Miami Heat: Breaking Down How Rashard Lewis & Ray Allen Fit with Heat

Michael DulkaContributor IJuly 23, 2012

MIAMI, FL - JULY 11:  Ray Allen talks with members of the media after signing with the Miami Heat at AmericanAirlines Arena on July 11, 2012 in Miami, Florida.  (Photo by Mike Ehrmann/Getty Images)
Mike Ehrmann/Getty Images

The Miami Heat strengthened their hold on the NBA with the signing of Rashard Lewis and Ray Allen. Both signings address weaknesses of the Heat and show that the organization is not content following its recent title and will do whatever it takes to win more in the coming years.

Against the Oklahoma City Thunder in the NBA finals, the Miami Heat showed just how good they can be when threes are falling.

They dominated the series when Shane Battier, Mike Miller and Mario Chalmers were knocking down threes. In the regular season, the Heat shot 35.9 percent from three-point range, which was good for ninth in the league. In the NBA finals, the Heat took it up a notch, shooting 42.9 percent on three-pointers. 

Improved shooting from three didn't just help the Heat in those scoring possessions, but forced Oklahoma City to respect the wings throughout the game. This provided the Heat with better spacing on the floor and allowed LeBron James and Dwyane Wade room to operate.

It's fairly clear that Battier, Miller and Chalmers aren't going to be knocking down threes as consistently as they did in the finals. Bringing in Allen and Lewis give the Heat a better chance at having success from the three-point line more consistently.    

Allen and Lewis are both sharp shooters, with Lewis shooting 38.8 percent from three for his career and Allen shooting 40 percent. While both players address the issue of not having consistent shooters, they will each be used in different ways and fit different roles.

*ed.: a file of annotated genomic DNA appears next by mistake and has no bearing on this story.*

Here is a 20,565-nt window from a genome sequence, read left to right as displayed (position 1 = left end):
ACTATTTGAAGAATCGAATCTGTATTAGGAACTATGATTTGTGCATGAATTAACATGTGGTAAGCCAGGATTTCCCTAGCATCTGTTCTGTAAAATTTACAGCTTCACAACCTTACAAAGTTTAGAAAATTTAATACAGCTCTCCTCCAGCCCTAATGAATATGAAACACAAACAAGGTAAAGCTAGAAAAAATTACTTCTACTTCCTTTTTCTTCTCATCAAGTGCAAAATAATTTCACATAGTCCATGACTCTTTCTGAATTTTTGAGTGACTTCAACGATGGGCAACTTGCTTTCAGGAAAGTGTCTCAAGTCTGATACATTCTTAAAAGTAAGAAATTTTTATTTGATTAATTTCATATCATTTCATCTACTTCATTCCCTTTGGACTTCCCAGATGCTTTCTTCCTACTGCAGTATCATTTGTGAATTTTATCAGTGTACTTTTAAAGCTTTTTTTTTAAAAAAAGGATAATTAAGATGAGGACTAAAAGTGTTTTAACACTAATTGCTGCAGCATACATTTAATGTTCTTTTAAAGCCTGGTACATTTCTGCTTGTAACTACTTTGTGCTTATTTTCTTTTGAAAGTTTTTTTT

Ray Allen

Allen will likely come off the bench as the sixth man to play shooting guard. With Wade and James both able to play the point guard for stretches, Allen can come in for either Wade or Chalmers. With the amount of talent the Heat have, they can afford to be flexible in getting Allen on the court.

Allen is unlikely to get close to the 34 minutes he averaged per game last season with Boston, but with his age, that's probably to the benefit of both the Heat and Allen. With Allen's ability as a streaky shooter, expect his minutes to fluctuate from game to game based on how each game is playing out. 

The thought of James or Wade driving down the lane and forcing a second defender to help on the drive or stay on the wing and kick out to Allen is beautiful for Heat fans. One of the best shooters the game has ever seen will get plenty of open looks.


Rashard Lewis

Lewis will be another rotational player for the Heat. Lewis' shooting ability and versatility should allow Erik Spoelstra to get creative with regard to his substitutions. Just like Allen, Lewis' minutes will depend on the situation and how well he plays when he gets on the court.

In addition to spacing the floor as Allen does, Lewis' size allows him to play multiple positions. The Heat had much success with their small lineup, using LeBron as the 4 and Chris Bosh as the 5. At 6'10", Lewis' height allows the Heat to go to a smaller, more athletic lineup while still maintaining some size.

Both players are very positive additions to the Heat roster and should impact the team in a beneficial way. When the Heat signed James and Bosh, the big question was what type of supporting cast would the organization be able to put around the big three.

Last year the Heat supporting cast was good enough to get by and get the job done on the way to the franchise's second NBA title. This offseason, the Heat have improved their supporting cast and have a great chance to become a dominant team next season.

The Heat still have weaknesses at the point guard position, and they could use a true center. There is still work to be done to shape the Heat roster, but the signings of Allen and Lewis are definitely positive steps towards a title repeat.